Glaciers from the last Ice Age scoured these layers down, leaving distinct ridges and valleys known now as the Sawtooth Mountains. The glaciers left behind the basin for the world’s largest expanse of fresh water, Lake Superior.
The broad inland sea that settled next to these rugged ridges created the perfect combination of dramatic views and lake-effect climate. Now, the ridges of the North Shore have by far the highest annual snowfall and longest-lasting snow cover in Minnesota.
There’s another reason why cross-country skiing fits this region like a mitten on a ski pole—the people of the North Shore. The history of cross-country skiing is long and mostly Scandinavian. It’s no wonder that Minnesota, with its strong Scandinavian heritage, became such a hot spot for “Nordic” skiing.
But where the Swedes and Norwegians settled in the south and west of the state, it was the Finns who came to the North Shore and left their mark. Korkki Nordic Ski Center in rural Duluth was an early center of skiing, with trails built by Charlie Banks in 1954 on land homesteaded by his Finnish father-in-law. A 1977 effort by Governor Rudy Perpich (a native of northeastern Minnesota) to make Minnesota the “Ski Touring Capital of the Nation” resulted in a flurry of activity with new standards, legislation, and trail signage.
North Shore community members were responsible for most of the trails we see today. Local skiers and resort owners, with training from state and national clubs, made up crews that built hundreds, even thousands, of miles of ski trails. Trails such as those at Sugarbush in Tofte were built with collaboration from resort owners, the Forest Service, and local residents. In Duluth, local volunteers joined with the city parks department to lace trails through the city’s green spaces. One Finn built his own trails at Piedmont, only to have them adopted by the city later on.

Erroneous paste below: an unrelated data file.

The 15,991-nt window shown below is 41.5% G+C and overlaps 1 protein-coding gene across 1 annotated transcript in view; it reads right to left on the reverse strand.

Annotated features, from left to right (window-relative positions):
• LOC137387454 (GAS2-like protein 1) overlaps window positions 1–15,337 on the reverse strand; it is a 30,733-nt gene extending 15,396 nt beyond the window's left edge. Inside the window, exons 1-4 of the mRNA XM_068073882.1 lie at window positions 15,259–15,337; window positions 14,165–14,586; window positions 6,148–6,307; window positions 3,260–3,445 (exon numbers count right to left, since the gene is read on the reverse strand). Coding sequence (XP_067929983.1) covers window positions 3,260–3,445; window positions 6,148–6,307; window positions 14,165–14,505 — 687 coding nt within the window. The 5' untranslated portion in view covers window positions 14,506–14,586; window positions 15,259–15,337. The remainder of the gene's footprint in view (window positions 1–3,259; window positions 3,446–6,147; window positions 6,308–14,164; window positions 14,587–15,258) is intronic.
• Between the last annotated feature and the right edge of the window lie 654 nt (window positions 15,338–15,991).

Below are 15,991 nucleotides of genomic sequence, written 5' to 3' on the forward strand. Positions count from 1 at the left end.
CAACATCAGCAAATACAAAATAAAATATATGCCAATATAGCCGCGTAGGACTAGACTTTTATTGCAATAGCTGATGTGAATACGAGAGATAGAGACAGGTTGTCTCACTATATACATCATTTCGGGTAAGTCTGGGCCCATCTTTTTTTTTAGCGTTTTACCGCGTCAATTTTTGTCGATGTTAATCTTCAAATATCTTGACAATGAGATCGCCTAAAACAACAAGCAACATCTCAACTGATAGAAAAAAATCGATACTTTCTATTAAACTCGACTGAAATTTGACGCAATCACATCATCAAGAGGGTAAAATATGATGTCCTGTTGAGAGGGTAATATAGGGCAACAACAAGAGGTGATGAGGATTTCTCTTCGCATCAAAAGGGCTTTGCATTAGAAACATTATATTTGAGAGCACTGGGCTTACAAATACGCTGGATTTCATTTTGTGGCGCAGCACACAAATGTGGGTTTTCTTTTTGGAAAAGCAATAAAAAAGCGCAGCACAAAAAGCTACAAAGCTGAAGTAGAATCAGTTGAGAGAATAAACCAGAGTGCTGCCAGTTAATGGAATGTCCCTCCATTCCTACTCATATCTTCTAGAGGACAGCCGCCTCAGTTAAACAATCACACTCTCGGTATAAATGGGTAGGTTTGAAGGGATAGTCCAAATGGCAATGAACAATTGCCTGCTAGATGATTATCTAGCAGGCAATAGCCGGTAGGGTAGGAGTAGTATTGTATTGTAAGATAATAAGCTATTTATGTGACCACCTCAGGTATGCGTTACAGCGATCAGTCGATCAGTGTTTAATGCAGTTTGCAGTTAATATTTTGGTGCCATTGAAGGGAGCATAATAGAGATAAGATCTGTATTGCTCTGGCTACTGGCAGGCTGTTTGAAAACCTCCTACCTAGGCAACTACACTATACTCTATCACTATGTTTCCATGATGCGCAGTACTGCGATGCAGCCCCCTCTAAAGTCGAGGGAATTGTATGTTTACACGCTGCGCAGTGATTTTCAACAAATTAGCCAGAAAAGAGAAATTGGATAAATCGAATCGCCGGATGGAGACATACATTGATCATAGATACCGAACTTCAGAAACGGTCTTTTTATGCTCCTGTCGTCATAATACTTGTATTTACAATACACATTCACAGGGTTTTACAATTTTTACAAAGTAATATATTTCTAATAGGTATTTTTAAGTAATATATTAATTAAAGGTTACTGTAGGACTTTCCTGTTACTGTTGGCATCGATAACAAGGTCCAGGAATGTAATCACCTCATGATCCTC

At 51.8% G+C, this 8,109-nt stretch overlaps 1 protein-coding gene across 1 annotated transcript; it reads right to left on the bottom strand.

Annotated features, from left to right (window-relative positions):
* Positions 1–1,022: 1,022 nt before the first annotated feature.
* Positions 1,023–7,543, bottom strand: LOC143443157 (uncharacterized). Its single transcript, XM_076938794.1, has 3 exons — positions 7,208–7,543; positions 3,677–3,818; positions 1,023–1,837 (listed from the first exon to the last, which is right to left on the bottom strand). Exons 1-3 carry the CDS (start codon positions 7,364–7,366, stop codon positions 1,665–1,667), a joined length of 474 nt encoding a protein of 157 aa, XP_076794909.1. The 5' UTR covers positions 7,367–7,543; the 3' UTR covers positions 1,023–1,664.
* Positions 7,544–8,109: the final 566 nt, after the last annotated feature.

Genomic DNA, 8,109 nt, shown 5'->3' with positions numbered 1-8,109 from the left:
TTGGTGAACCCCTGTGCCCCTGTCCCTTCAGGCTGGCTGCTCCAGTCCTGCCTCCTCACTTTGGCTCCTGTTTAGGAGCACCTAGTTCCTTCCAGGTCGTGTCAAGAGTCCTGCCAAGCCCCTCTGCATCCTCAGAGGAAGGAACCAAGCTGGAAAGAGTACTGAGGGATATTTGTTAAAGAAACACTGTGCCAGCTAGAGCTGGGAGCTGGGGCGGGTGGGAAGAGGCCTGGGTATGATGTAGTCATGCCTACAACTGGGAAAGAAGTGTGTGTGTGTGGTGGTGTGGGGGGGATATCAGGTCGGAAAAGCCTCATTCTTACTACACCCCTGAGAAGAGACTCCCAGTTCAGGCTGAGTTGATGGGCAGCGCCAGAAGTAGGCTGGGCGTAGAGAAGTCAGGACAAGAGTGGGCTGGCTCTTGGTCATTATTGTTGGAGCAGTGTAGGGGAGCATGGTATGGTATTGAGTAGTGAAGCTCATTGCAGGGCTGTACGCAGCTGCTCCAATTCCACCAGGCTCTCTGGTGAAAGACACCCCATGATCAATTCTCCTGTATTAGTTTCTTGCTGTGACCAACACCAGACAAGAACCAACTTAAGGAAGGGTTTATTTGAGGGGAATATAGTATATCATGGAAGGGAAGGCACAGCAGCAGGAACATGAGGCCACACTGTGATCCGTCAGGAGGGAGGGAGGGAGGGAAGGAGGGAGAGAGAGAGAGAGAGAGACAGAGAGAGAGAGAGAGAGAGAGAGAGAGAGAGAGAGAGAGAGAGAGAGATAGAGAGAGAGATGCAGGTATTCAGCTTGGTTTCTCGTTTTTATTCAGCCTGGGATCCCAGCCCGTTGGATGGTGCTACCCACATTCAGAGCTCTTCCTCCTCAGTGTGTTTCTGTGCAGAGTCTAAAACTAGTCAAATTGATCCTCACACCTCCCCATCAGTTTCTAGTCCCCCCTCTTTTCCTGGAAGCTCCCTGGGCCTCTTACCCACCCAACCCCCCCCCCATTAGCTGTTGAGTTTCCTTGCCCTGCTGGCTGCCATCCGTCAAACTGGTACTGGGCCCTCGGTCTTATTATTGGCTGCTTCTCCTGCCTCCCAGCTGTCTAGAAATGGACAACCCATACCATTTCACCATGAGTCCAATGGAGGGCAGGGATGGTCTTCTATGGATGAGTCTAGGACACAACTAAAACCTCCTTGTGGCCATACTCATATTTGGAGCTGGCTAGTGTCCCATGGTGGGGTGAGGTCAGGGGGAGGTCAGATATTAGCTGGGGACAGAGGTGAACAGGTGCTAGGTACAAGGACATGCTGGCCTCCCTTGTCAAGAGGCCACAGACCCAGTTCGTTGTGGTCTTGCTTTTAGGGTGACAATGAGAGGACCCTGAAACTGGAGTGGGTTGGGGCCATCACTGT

Why are these trails so darn good? Because time and nature and people have made it so.
Table of Contents
Duluth-Superior Area: Urban Skiing Paradise
- Jay Cooke State Park
- Superior Municipal Forest
- Pattison State Park
- Afterhours Ski Trail
- Pine Valley Ski Area
- Grand Avenue Nordic Center
- Upper Spirit Mountain
- Magney-Snively Trail
- Piedmont Trail
- Chester Park Trail
- Hartley Park Trail
- Lester Park Trail
- Bagley Nature Area
- Snowflake Nordic Center
- Boulder Lake
- Biskey Ponds Ski Trail
- Korkki Nordic Ski Center
- Mother Bear Ski Trail
Lake County: Snow Country
- Erkki Harju Ski Trail
- Gooseberry Falls State Park
- Northwoods Ski Trail
- Tettegouche State Park
- Flathorn-Gegoka Ski Trail
North Shore Mountains: Everything Is Connected
- Sugarbush Trail System
- Norpine/Lutsen Area
- Norpine/Hall-Massie Loop
- Norpine/Cascade Lodge
- Norpine/Deer Yard
- Cascade River State Park
- Bally Creek
Gunflint Trail: Ski-In Hospitality
- Pincushion Mountain
- George Washington Pines
- Central Gunflint
- Banadad Trail
- Upper Gunflint